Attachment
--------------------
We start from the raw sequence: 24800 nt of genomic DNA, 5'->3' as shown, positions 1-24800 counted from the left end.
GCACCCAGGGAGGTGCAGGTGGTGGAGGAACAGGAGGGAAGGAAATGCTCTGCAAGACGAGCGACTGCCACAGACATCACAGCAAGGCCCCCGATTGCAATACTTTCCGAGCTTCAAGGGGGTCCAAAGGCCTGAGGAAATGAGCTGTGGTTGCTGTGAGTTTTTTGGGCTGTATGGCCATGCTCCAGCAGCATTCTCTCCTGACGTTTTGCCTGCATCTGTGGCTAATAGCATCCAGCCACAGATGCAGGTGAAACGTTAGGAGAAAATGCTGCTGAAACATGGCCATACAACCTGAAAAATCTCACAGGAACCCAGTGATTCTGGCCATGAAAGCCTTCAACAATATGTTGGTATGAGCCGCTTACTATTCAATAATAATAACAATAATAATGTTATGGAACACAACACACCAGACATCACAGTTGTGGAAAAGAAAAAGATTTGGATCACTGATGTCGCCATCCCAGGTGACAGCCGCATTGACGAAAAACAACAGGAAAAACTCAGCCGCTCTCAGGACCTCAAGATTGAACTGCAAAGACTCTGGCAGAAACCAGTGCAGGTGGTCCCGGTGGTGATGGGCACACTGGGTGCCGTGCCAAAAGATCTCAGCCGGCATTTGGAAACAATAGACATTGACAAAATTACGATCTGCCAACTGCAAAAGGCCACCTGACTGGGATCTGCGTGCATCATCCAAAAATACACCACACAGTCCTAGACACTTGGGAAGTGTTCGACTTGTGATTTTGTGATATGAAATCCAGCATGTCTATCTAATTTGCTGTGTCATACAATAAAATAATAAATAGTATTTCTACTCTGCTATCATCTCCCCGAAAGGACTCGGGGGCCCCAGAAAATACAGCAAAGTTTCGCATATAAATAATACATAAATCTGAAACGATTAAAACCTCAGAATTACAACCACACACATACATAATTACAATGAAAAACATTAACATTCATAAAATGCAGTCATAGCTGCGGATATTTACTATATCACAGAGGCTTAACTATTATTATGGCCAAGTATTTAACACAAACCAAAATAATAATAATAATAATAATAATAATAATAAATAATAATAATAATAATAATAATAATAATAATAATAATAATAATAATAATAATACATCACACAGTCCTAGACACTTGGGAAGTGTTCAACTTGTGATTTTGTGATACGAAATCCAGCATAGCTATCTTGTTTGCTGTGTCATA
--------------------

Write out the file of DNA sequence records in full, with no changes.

We start from the raw sequence: 24800 nt of genomic DNA, 5'->3' as shown, positions 1-24800 counted from the left end.
GCACCCAGGGAGGTGCAGGTGGTGGAGGAACAGGAGGGAAGGAAATGCTCTGCAAGACGAGCGACTGCCACAGACATCACAGCAAGGCCCCCGATTGCAATACTTTCCGAGCTTCAAGGGGGTCCAAAGGCCTGAGGAAATGAGCTGTGGTTGCTGTGAGTTTTTTGGGCTGTATGGCCATGCTCCAGCAGCATTCTCTCCTGACGTTTTGCCTGCATCTGTGGCTAATAGCATCCAGCCACAGATGCAGGTGAAACGTTAGGAGAAAATGCTGCTGAAACATGGCCATACAACCTGAAAAATCTCACAGGAACCCAGTGATTCTGGCCATGAAAGCCTTCAACAATATGTTGGTATGAGCCGCTTACTATTCAATAATAATAACAATAATAATGTTATGGAACACAACACACCAGACATCACAGTTGTGGAAAAGAAAAAGATTTGGATCACTGATGTCGCCATCCCAGGTGACAGCCGCATTGACGAAAAACAACAGGAAAAACTCAGCCGCTCTCAGGACCTCAAGATTGAACTGCAAAGACTCTGGCAGAAACCAGTGCAGGTGGTCCCGGTGGTGATGGGCACACTGGGTGCCGTGCCAAAAGATCTCAGCCGGCATTTGGAAACAATAGACATTGACAAAATTACGATCTGCCAACTGCAAAAGGCCACCTGACTGGGATCTGCGTGCATCATCCAAAAATACACCACACAGTCCTAGACACTTGGGAAGTGTTCGACTTGTGATTTTGTGATATGAAATCCAGCATGTCTATCTAATTTGCTGTGTCATACAATAAAATAATAAATAGTATTTCTACTCTGCTATCATCTCCCCGAAAGGACTCGGGGGCCCCAGAAAATACAGCAAAGTTTCGCATATAAATAATACATAAATCTGAAACGATTAAAACCTCAGAATTACAACCACACACATACATAATTACAATGAAAAACATTAACATTCATAAAATGCAGTCATAGCTGCGGATATTTACTATATCACAGAGGCTTAACTATTATTATGGCCAAGTATTTAACACAAACCAAAATAATAATAATAATAATAATAATAATAATAAATAATAATAATAATAATAATAATAATAATAATAATAATAATAATAATAATAATACATCACACAGTCCTAGACACTTGGGAAGTGTTCAACTTGTGATTTTGTGATACGAAATCCAGCATAGCTATCTTGTTTGCTGTGTCATA